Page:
Format

Send to

Choose Destination
See comment in PubMed Commons below
PLoS One. 2011;6(5):e19790. doi: 10.1371/journal.pone.0019790. Epub 2011 May 23.

The antioxidative effect of electro-acupuncture in a mouse model of Parkinson's disease.

Author information

1
Neuroscience Research Institute, Peking University, Beijing, People's Republic of China.

Abstract

Accumulating evidence indicates that oxidative stress plays a critical role in Parkinson's disease (PD). Our previous work has shown that 100 Hz electro-acupuncture (EA) stimulation at ZUSANLI (ST36) and SANYINJIAO (SP6) protects neurons in the substantia nigra pars compacta from 1-methyl-4-phenyl-1,2,3,6-tetrahydropyridine (MPTP) toxicity in male C57BL/6 mice, a model of PD. In the present study we administered 100 Hz EA stimulation at the two acupoints to MPTP-lesioned mice for 12 sessions starting from the day prior to the first MPTP injection. We found that in the striatum of MPTP treated mice 100 Hz EA stimulation effectively inhibited the production of hydrogen peroxide and malonaldehyde, and increased glutathione concentration and total superoxide dismutase activity through biochemical methods. However, it decreased glutathione peroxidase activity via biochemical analysis and did not affect the level of 1-methyl-4-phenylpyridinium in the striatum revealed by high performance liquid chromatography with ultraviolet detection. These data suggest that 100 Hz EA stimulation at ST36 and SP6 has antioxidative effects in the MPTP model of PD. This data, along with our previous work, indicates that 100 Hz EA stimulation at ST36 and SP6 protects the nigrostriatal system by multiple mechanisms including antioxidation and antiapoptosis, and suggests that EA stimulation is a promising therapy for treating PD.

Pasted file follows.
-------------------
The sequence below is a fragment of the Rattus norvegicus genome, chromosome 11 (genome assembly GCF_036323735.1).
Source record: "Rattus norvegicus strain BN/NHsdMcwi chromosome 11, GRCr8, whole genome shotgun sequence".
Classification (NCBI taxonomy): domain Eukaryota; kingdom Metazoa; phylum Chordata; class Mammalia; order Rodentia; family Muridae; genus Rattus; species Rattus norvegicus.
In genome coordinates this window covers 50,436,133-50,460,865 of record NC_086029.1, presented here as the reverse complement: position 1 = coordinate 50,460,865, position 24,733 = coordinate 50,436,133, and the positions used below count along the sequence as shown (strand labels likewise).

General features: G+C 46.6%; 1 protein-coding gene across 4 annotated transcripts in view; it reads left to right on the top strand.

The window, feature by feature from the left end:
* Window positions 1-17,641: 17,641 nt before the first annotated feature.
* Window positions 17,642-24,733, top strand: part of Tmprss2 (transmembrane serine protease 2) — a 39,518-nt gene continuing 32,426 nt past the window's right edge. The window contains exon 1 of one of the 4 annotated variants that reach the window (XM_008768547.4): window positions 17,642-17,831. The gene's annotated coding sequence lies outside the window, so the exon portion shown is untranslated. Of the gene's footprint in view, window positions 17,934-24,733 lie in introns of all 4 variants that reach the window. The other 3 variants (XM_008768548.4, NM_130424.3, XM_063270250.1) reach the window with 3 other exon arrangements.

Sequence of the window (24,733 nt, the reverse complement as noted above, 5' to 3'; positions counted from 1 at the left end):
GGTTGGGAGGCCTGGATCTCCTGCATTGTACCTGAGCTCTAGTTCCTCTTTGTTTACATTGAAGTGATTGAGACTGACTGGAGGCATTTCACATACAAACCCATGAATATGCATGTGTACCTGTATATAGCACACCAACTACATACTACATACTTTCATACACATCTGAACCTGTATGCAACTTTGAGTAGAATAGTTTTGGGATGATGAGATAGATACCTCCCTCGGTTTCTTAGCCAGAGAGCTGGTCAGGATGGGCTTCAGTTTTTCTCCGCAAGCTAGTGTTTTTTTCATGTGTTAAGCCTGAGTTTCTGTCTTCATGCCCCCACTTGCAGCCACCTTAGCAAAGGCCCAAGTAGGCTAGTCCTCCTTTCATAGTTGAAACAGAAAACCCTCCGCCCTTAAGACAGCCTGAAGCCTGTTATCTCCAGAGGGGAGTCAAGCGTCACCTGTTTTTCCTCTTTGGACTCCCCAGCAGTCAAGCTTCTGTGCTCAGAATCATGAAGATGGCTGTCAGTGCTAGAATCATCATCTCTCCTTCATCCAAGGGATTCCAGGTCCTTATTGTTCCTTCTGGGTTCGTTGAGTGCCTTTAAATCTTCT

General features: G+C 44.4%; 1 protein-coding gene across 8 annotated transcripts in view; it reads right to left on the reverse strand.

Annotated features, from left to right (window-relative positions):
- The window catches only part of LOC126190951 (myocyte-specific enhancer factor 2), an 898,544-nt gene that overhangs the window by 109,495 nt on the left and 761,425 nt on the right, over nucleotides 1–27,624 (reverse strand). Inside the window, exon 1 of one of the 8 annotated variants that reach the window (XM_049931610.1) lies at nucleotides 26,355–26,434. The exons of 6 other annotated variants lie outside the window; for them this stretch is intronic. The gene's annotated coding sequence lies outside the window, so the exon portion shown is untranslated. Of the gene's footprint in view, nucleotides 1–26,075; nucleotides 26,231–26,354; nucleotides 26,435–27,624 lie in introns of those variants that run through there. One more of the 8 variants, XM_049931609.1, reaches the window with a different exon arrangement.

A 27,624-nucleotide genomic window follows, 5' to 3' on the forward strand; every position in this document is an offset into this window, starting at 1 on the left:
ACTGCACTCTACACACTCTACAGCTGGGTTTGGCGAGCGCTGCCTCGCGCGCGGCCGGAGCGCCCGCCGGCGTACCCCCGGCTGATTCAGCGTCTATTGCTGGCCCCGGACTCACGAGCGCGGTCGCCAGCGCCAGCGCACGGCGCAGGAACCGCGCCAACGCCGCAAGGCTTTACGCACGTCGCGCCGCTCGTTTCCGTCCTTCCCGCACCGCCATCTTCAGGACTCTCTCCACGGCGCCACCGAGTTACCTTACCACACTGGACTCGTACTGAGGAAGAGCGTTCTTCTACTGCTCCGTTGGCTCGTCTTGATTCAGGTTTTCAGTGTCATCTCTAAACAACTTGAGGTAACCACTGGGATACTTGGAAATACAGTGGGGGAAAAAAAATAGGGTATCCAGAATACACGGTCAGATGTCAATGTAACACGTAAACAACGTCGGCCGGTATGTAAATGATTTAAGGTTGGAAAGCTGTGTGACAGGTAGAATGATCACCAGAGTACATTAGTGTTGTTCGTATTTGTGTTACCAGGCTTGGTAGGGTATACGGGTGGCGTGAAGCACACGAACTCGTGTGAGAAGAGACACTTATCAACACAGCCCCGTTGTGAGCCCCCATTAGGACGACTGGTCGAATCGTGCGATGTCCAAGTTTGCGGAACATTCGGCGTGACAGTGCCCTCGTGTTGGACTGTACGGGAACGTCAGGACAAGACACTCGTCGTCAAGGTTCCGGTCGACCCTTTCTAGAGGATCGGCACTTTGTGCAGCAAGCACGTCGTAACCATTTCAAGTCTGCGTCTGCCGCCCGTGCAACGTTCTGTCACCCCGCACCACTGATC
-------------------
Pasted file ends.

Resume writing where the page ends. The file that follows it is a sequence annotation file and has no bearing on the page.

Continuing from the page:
PMID:
21625423
PMCID:
PMC3100295
DOI:
10.1371/journal.pone.0019790
[Indexed for MEDLINE]
Free PMC Article
PubMed Commons home

PubMed Commons

0 comments
How to join PubMed Commons

    Supplemental Content

    Full text links

    Icon for Public Library of Science Icon for PubMed Central
    Loading ...
    Support Center